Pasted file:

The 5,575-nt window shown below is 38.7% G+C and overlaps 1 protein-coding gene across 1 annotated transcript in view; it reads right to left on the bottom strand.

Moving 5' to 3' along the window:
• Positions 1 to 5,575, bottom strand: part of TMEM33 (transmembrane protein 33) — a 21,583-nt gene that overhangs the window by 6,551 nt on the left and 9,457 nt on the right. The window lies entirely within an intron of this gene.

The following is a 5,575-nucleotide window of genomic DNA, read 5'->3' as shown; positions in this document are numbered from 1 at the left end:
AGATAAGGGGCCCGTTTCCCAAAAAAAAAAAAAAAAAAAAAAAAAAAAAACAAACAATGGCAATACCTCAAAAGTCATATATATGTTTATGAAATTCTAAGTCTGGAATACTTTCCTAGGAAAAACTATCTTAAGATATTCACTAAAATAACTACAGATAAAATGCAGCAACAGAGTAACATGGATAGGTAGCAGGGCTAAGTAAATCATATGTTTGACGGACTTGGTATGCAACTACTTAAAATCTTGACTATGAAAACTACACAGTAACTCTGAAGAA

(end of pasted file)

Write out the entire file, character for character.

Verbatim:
The 5,575-nt window shown below is 38.7% G+C and overlaps 1 protein-coding gene across 1 annotated transcript in view; it reads right to left on the bottom strand.

Moving 5' to 3' along the window:
• Positions 1 to 5,575, bottom strand: part of TMEM33 (transmembrane protein 33) — a 21,583-nt gene that overhangs the window by 6,551 nt on the left and 9,457 nt on the right. The window lies entirely within an intron of this gene.

The following is a 5,575-nucleotide window of genomic DNA, read 5'->3' as shown; positions in this document are numbered from 1 at the left end:
AGATAAGGGGCCCGTTTCCCAAAAAAAAAAAAAAAAAAAAAAAAAAAAAACAAACAATGGCAATACCTCAAAAGTCATATATATGTTTATGAAATTCTAAGTCTGGAATACTTTCCTAGGAAAAACTATCTTAAGATATTCACTAAAATAACTACAGATAAAATGCAGCAACAGAGTAACATGGATAGGTAGCAGGGCTAAGTAAATCATATGTTTGACGGACTTGGTATGCAACTACTTAAAATCTTGACTATGAAAACTACACAGTAACTCTGAAGAA